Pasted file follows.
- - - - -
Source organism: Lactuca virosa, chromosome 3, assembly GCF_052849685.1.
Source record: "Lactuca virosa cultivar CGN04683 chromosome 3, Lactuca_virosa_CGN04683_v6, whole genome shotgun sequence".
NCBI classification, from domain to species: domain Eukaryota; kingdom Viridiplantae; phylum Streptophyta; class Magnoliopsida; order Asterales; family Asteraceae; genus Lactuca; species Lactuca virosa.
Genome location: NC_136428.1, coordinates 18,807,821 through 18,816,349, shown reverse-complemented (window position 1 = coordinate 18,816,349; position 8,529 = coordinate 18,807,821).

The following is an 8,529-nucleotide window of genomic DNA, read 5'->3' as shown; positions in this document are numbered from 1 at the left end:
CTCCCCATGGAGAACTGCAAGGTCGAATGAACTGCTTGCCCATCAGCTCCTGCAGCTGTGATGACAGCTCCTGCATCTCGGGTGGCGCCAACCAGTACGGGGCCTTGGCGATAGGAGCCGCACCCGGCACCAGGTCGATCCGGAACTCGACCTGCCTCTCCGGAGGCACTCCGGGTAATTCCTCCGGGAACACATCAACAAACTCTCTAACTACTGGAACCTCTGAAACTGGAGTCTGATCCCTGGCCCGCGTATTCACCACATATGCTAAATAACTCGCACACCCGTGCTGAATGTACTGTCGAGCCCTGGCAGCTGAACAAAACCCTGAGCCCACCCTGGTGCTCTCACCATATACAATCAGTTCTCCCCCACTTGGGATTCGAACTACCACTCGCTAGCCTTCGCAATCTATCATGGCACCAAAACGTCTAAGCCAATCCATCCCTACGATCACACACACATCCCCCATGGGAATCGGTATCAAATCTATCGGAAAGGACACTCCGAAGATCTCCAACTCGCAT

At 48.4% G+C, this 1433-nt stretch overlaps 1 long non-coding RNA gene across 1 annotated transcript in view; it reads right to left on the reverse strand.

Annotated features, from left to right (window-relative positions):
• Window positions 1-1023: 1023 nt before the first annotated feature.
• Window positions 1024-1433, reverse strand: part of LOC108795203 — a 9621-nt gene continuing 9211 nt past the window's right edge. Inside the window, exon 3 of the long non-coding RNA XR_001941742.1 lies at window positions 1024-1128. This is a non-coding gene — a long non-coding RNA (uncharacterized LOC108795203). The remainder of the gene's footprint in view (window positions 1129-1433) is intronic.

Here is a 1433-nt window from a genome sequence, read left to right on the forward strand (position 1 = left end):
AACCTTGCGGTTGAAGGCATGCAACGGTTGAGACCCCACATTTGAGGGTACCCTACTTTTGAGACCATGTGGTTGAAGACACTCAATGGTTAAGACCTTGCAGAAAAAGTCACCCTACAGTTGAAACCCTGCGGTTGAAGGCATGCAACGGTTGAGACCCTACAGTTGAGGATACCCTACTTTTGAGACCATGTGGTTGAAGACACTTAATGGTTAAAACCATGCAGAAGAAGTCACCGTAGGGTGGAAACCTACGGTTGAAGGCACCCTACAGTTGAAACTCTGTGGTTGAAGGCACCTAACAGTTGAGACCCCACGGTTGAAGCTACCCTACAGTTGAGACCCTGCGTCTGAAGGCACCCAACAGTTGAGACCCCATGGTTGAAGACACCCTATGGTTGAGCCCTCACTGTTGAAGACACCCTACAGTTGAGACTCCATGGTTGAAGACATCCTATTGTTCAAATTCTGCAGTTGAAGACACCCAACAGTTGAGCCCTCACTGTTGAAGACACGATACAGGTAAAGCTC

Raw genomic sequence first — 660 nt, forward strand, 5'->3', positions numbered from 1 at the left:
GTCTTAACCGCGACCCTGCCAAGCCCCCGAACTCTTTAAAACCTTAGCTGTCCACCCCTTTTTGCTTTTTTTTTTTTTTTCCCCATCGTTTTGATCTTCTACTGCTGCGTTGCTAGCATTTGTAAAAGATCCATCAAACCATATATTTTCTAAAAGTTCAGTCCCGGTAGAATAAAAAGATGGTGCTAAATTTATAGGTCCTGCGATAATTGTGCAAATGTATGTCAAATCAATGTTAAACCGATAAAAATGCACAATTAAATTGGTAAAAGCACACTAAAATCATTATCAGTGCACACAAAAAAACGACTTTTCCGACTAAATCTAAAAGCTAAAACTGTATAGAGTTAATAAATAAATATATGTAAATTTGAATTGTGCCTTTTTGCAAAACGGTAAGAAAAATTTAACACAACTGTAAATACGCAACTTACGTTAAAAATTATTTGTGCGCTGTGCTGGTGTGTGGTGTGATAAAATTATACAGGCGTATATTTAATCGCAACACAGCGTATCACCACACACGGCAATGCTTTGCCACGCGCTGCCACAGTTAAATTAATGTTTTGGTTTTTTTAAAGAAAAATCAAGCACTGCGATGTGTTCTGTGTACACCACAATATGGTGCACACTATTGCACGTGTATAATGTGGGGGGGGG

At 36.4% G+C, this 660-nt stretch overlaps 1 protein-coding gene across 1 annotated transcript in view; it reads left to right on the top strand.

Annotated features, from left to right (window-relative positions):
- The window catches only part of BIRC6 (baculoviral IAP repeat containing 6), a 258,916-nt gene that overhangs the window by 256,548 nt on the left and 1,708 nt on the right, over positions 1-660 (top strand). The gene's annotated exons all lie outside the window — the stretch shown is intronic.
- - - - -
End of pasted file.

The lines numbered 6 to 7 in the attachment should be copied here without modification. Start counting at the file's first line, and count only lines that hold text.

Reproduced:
CTCCCCATGGAGAACTGCAAGGTCGAATGAACTGCTTGCCCATCAGCTCCTGCAGCTGTGATGACAGCTCCTGCATCTCGGGTGGCGCCAACCAGTACGGGGCCTTGGCGATAGGAGCCGCACCCGGCACCAGGTCGATCCGGAACTCGACCTGCCTCTCCGGAGGCACTCCGGGTAATTCCTCCGGGAACACATCAACAAACTCTCTAACTACTGGAACCTCTGAAACTGGAGTCTGATCCCTGGCCCGCGTATTCACCACATATGCTAAATAACTCGCACACCCGTGCTGAATGTACTGTCGAGCCCTGGCAGCTGAACAAAACCCTGAGCCCACCCTGGTGCTCTCACCATATACAATCAGTTCTCCCCCACTTGGGATTCGAACTACCACTCGCTAGCCTTCGCAATCTATCATGGCACCAAAACGTCTAAGCCAATCCATCCCTACGATCACACACACATCCCCCATGGGAATCGGTATCAAATCTATCGGAAAGGACACTCCGAAGATCTCCAACTCGCAT

At 48.4% G+C, this 1433-nt stretch overlaps 1 long non-coding RNA gene across 1 annotated transcript in view; it reads right to left on the reverse strand.